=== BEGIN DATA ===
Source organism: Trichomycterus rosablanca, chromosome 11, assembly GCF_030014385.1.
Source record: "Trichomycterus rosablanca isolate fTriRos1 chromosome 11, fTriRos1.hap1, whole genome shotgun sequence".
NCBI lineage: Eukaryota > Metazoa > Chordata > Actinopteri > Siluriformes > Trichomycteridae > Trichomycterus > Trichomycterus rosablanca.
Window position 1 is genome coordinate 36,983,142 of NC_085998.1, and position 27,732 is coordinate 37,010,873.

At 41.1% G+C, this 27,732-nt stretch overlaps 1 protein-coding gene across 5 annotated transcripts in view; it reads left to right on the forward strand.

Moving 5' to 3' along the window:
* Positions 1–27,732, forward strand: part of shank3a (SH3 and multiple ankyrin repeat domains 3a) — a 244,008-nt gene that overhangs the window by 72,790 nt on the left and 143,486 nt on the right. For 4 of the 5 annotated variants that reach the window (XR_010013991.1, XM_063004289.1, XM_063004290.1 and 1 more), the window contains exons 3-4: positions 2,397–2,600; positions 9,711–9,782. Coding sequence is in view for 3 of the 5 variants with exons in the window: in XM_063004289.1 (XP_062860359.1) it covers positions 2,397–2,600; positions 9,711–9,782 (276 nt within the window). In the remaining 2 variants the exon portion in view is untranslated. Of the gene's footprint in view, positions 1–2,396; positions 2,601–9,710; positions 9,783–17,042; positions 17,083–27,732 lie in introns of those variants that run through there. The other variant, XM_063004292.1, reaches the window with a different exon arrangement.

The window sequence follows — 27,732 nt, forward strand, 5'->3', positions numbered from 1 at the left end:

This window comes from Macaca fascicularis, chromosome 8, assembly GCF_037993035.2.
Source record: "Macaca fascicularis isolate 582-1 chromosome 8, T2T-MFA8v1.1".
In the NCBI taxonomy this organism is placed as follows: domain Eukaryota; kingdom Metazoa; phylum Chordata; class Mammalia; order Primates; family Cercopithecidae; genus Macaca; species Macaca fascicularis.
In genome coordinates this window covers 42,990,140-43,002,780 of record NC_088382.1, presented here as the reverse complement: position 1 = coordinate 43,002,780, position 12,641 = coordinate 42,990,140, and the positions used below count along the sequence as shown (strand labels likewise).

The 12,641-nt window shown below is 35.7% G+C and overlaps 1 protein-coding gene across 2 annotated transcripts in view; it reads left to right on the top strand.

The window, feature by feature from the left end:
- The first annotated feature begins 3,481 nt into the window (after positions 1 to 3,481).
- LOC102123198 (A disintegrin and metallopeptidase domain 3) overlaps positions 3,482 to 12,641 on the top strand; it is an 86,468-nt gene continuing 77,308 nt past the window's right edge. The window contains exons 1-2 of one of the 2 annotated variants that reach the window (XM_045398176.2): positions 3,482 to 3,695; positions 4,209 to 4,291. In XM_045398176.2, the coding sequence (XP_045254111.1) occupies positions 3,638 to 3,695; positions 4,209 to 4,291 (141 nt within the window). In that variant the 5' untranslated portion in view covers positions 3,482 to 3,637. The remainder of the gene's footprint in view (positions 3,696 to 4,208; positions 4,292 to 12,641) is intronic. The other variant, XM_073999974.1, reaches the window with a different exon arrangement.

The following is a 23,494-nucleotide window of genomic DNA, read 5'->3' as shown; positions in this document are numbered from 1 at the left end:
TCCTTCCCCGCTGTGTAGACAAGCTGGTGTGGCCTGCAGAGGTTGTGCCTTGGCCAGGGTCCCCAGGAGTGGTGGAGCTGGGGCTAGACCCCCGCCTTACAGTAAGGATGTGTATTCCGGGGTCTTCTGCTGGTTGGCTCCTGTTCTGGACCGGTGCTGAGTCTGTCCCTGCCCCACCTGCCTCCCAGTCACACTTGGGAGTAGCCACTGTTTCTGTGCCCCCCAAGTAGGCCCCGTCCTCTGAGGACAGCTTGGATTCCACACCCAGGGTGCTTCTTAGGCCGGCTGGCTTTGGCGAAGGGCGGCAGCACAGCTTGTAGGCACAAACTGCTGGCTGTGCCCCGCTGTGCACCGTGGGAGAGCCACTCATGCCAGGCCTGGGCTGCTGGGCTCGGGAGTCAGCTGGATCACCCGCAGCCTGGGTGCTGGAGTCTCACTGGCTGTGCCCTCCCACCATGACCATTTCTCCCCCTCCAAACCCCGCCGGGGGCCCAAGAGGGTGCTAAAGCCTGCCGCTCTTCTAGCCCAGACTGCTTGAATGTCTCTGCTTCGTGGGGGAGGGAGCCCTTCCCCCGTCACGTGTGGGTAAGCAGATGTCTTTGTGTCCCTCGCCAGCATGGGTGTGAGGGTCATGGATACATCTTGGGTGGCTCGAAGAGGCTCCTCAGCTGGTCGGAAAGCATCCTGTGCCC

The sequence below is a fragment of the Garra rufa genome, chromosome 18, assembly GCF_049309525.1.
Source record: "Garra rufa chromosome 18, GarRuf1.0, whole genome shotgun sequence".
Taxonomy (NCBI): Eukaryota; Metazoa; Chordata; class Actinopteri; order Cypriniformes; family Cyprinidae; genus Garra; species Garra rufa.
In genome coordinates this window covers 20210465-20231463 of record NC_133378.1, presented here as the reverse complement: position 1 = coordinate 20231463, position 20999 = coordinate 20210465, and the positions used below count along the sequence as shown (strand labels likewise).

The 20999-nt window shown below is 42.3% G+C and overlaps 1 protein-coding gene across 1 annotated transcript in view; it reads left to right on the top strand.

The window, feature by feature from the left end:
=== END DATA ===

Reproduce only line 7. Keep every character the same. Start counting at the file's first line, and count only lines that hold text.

* Positions 1–27,732, forward strand: part of shank3a (SH3 and multiple ankyrin repeat domains 3a) — a 244,008-nt gene that overhangs the window by 72,790 nt on the left and 143,486 nt on the right. For 4 of the 5 annotated variants that reach the window (XR_010013991.1, XM_063004289.1, XM_063004290.1 and 1 more), the window contains exons 3-4: positions 2,397–2,600; positions 9,711–9,782. Coding sequence is in view for 3 of the 5 variants with exons in the window: in XM_063004289.1 (XP_062860359.1) it covers positions 2,397–2,600; positions 9,711–9,782 (276 nt within the window). In the remaining 2 variants the exon portion in view is untranslated. Of the gene's footprint in view, positions 1–2,396; positions 2,601–9,710; positions 9,783–17,042; positions 17,083–27,732 lie in introns of those variants that run through there. The other variant, XM_063004292.1, reaches the window with a different exon arrangement.